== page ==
Companies in the utilities industries face many challenges today. They are responsible for meeting government and private renewable energy goals and priorities, which vary state by state. They need to incorporate new technologies that are outside their traditional domains and balance losses in revenue (while still offering the same level of service). Most challenging of all, they need to do all of that while meeting the regulatory requirement of providing highly reliable and affordable energy to the rate payer.
In order to meet these challenges, utilities need technologies that allow them to rapidly and easily respond; virtualization is one of those technologies. Here, we discuss the core attributes of a virtualized environment as well as best-practice techniques that can help minimize the pain points when virtualizing a system.
Why virtualization matters
An increasing percentage of the critical and non-critical equipment used in the modern grid is already coming equipped to leverage the benefits of virtualization. Proven use cases include remote accessibility that decreases O&M costs, “fleet” management of assets for rapid installation of software patches and upgrades, to name a couple.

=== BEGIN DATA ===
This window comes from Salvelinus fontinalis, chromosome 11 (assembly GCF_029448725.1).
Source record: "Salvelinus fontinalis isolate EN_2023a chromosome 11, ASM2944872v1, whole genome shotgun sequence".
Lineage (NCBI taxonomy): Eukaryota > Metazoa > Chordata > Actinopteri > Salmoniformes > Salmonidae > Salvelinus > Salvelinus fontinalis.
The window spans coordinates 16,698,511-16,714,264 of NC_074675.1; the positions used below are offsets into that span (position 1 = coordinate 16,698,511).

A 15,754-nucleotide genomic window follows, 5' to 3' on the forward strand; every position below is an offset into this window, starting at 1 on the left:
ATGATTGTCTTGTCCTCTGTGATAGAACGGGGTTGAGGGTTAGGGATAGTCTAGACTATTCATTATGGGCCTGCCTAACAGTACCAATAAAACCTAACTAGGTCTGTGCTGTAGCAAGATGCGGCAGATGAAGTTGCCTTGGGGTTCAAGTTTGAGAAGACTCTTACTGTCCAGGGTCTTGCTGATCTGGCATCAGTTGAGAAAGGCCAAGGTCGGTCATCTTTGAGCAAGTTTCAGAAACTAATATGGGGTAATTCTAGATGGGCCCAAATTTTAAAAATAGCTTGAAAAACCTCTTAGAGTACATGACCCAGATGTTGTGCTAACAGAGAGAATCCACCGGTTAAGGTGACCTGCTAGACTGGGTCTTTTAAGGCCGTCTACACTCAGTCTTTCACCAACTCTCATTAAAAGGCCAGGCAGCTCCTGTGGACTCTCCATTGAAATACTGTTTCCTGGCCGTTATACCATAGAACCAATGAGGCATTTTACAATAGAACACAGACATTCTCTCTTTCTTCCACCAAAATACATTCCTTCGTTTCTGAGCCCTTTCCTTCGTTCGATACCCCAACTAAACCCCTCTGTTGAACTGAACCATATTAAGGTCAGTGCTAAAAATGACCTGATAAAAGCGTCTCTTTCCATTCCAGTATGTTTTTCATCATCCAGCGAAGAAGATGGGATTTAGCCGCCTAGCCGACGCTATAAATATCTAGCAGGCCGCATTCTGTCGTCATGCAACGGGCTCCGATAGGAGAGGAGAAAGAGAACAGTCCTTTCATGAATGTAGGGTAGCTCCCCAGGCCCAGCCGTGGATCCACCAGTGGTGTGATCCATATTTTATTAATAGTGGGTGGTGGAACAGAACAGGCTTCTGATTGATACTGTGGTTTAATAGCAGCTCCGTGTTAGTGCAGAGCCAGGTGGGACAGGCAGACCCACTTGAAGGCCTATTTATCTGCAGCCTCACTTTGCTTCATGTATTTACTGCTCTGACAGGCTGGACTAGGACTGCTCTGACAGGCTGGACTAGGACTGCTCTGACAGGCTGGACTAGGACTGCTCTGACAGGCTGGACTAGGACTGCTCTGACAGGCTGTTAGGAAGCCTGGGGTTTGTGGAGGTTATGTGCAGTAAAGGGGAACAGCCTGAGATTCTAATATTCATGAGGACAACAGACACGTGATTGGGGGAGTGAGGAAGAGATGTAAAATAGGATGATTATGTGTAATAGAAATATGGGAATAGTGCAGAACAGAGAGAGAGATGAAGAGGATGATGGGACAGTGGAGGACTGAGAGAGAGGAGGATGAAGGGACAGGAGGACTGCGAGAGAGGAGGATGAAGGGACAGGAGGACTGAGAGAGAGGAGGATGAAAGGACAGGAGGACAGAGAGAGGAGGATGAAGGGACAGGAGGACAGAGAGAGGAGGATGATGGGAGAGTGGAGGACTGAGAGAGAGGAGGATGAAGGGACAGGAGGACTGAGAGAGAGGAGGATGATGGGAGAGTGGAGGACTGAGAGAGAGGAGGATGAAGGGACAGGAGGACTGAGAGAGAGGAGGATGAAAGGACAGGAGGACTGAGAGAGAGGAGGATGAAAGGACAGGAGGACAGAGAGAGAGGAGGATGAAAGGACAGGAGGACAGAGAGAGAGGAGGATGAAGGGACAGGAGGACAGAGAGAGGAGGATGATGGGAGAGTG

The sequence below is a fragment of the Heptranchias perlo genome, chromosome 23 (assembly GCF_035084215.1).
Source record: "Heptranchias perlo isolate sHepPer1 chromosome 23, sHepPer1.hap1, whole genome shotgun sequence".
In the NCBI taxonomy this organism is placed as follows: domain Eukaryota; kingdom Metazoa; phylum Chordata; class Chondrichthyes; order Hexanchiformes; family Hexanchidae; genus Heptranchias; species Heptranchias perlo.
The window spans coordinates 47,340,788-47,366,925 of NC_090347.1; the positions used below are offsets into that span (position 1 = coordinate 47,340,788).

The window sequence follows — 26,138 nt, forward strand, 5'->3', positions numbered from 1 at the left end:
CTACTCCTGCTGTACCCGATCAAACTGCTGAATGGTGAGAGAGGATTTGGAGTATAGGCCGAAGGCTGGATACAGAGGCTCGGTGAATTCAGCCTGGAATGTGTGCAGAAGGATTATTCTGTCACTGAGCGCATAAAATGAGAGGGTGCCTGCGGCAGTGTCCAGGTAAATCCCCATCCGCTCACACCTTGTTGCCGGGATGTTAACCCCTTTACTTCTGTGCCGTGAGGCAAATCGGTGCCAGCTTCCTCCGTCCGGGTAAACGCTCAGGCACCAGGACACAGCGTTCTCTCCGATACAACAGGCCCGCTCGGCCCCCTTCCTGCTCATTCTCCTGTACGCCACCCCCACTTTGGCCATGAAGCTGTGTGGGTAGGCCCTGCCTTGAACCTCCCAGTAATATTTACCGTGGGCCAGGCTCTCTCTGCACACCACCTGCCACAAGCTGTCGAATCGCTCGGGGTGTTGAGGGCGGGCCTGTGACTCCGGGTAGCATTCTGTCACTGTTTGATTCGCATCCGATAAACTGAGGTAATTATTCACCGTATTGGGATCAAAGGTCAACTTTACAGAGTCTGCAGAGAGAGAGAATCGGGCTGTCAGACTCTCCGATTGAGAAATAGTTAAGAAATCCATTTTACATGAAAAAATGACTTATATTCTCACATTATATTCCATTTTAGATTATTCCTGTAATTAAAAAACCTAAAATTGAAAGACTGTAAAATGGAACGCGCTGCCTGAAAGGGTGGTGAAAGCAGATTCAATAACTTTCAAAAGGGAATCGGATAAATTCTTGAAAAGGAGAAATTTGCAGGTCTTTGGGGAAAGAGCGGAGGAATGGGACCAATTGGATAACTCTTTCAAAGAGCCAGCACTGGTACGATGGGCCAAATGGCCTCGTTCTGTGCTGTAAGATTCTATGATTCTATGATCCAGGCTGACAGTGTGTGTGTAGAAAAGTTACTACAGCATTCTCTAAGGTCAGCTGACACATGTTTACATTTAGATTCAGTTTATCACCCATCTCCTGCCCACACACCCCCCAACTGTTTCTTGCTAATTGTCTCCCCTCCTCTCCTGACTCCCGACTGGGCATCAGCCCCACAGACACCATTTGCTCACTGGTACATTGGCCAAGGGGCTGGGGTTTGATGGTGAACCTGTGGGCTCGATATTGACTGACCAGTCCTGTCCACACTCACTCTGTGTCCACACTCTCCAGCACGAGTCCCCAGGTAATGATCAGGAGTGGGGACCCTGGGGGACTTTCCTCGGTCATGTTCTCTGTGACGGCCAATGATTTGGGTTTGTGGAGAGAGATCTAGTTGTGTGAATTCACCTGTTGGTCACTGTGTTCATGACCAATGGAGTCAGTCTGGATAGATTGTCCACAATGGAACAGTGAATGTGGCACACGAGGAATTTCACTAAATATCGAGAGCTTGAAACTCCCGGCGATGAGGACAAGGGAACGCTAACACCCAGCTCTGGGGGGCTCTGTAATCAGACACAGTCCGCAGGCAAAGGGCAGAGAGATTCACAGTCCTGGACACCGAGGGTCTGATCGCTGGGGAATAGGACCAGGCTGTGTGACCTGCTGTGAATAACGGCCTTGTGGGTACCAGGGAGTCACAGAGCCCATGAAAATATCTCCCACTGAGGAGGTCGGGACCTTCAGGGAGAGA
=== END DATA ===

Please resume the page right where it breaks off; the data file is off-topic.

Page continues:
When virtualization is fully adopted, a digital twin of the physical system can be fashioned. The digital twin can assist grid planners and operators in testing various grid events without affecting real-time operations, such as: what happens when 15 residential solar arrays are added to a single feeder; or how will territorial demand fluctuate between a sunny day and a cloudy day; or when do grid operators have to balance behaviors of assets the utility does not own but are connected to their territory. This added benefit can help organizations not only answer these types of questions with confidence but, it also allows them to build contingency plans respectively.
What’s required for virtualization?
In a virtualized grid, most assets, if not all, would be controlled by specific lightweight software functions inside a software element called a container. These assets’ feed data upstream into an edge computing platform, known as node, running a larger number of containers which then feed further upstream to the decentralized edge-servers which access shared storage technology to provide control of the complete grid (see figure 1). From there, the data can interface with enterprise interfaces.